You Have To Be Focused and Disciplined

“The bachelor’s programme is tougher than the master’s. But on the master’s programme you get to decide which path you want to take. So you’ll be working with what you are passionate about all the time,” explains Mie Wöldike, who is doing an MSc in Biochemistry.

Mie Wöldike, MSc student at Biochemistry, University of Copenhagen

Why did you choose to study Biochemistry? 

It was a natural continuation of my bachelor’s degree in Biochemistry. After studying Biochemistry for a year, I wondered if I should switch to Chemistry instead. But I decided in favour of Biochemistry, because it allowed me to combine biology and chemistry. I feel this makes it more relevant to society, and therefor more interesting. 

We biochemists look at the whole system, and not just at particular molecules, as people often do in chemistry. We look at more complex systems. This is more directly relevant to society, because when you understand the biochemical aspects, you can understand where processes go wrong in the body and help to heal people. 

Did the programme meet your expectations?

Yes, very much. It was better than I expected. I originally wanted to study medicine – biochemistry was my second choice. But having found out what biochemistry is, it was the definitely the right thing for me. Patient contact is not me, I have discovered. I don’t know if I was embarrassed to admit it, but I just knew it wasn’t what I should be doing. 

Why were you embarrassed about that? 

Many people talk about how they want to make a difference by helping people. So I thought that because I felt differently, I might be being selfish. But many feel the same way. It doesn’t suit my temperament, and it’s OK to feel that way. I’ve found my niche. 

What is demanded of you as a student?

You have to be very focused and disciplined. The lecturers won’t notice if you miss classes, as classes are often quite large. So they won’t come and ask about your absence either.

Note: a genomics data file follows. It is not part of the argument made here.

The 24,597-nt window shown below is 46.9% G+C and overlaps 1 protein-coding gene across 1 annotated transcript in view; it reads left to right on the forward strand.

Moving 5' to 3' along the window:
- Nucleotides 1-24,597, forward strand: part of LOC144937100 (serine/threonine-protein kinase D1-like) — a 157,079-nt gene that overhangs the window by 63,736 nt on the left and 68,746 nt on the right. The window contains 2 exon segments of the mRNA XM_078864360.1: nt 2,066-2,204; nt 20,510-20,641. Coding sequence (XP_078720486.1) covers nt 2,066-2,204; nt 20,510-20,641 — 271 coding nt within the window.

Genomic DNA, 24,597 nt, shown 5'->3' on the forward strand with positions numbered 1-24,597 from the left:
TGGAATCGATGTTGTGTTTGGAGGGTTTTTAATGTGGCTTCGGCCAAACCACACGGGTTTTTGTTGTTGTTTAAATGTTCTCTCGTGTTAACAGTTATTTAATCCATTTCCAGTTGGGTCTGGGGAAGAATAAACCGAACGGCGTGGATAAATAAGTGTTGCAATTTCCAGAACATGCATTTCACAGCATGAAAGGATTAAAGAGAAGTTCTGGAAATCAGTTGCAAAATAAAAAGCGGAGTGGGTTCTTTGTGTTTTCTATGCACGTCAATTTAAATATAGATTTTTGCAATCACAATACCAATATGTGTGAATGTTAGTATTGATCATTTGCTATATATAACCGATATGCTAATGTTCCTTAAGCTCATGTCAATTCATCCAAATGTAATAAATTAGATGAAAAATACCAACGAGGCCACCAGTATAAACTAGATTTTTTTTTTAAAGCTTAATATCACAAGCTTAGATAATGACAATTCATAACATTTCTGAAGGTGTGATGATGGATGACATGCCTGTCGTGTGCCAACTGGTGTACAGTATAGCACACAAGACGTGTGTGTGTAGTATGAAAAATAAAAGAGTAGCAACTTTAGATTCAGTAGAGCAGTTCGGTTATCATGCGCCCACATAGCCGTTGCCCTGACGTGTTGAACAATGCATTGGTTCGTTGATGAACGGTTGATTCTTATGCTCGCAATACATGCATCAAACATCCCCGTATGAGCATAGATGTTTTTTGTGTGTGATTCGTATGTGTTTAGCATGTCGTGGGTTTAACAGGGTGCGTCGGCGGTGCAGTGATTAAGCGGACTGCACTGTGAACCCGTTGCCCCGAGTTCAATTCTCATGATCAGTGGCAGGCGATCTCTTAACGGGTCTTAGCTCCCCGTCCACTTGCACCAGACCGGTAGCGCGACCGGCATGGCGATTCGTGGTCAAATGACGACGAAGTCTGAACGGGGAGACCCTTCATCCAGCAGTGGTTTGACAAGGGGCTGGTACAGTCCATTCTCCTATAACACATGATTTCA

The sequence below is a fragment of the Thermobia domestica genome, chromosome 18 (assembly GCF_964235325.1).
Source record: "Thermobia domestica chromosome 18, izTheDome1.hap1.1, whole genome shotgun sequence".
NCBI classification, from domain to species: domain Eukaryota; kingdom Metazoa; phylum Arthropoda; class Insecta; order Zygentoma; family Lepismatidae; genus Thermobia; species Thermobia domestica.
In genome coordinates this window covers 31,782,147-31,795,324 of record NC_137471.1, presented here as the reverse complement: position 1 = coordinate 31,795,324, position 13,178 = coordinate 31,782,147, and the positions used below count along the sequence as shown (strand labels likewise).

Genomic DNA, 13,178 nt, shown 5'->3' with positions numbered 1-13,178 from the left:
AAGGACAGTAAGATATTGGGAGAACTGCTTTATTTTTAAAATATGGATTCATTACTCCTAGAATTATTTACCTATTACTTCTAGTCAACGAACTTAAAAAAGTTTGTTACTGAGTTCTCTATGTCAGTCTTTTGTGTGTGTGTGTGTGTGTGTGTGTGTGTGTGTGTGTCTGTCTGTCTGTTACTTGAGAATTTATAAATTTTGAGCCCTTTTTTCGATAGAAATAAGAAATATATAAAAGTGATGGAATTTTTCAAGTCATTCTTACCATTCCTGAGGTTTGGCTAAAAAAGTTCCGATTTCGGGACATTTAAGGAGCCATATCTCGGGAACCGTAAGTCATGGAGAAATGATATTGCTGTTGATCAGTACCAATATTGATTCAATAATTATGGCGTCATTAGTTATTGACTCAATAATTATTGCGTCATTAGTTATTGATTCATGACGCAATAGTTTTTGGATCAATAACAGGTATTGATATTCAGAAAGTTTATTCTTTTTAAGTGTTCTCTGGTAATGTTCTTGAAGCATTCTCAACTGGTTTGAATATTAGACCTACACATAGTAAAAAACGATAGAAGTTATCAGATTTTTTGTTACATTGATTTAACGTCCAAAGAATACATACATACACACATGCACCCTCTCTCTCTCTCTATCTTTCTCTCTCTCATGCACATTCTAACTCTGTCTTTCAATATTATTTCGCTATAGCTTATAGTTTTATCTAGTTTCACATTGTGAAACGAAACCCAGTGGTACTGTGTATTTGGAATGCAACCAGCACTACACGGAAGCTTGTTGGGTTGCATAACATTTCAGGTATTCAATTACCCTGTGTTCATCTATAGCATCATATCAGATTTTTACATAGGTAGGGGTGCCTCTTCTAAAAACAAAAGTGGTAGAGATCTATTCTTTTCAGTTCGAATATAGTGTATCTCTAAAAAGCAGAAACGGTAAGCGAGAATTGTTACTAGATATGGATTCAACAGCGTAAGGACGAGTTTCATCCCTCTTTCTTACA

You are left much more to your own devices, if you don’t have good classmates who can give you a helping hand. You don’t get homework like in upper secondary school. You have to work out what to read yourself. The lecturers will hand out a syllabus list, but you have to decide if you want to follow a different textbook or read supplementary material. It takes a lot of self-discipline. 

How was the transition from bachelor’s programme to master’s programme?

The bachelor’s programme is tougher than the master’s programme because there are many compulsory subjects that may not all appeal to you. There’s a lot of reading to do, a lot of rote learning and several written exams.

On the master’s programme you get to decide which path you want to take. So you will be working with what you are passionate about all the time. There are more written assignments, and you need to think and reason more.

How is student life? 

I think it’s good. You’re sometimes very busy and may feel stressed as a student, but I’ve made a point of asking the others how they were going if I suspected they were having a difficult time. 

But there are many other great things. The lecturers respect you much more than teachers in upper secondary school. You are treated as an adult, and there’s a good dialogue. You’re more like equals – although, of course, the lecturers have a special knowledge. The lecturers have very extensive experience, which you can draw on in the laboratory. 

How easy was it to make your social life work? 

I found it easy. The first-year tutors were great, and we were encouraged to reach out to them if there was anything we were in doubt about or needed help with. They’ve been good at organising events – with and without alcohol – and arranging fun games where you get to make a fool of yourself. It gives everybody something to talk about. That’s a way to build networks.

As you register for courses, you also meet people from other disciplines and get the chance to build cross-disciplinary networks. I’ve made a lot of friends at university, which I hope will last for many years to come. 

What kind of job do you want in the future? 

I’m very interested in molecular and cell biology. I would like to work with cellular pathways and receptor signalling. I’ll be starting my master’s thesis in a private company over the next eighteen months.

I’m toying with the idea of doing a PhD. Many people do, so the competition for the jobs can be hard. I dream of working in the private sector. In part because of the financing. University researchers have to find their own funding. This is perhaps less of a problem in the private sector.

Mie has since went on to graduate as an MSc in Biochemistry, and to do a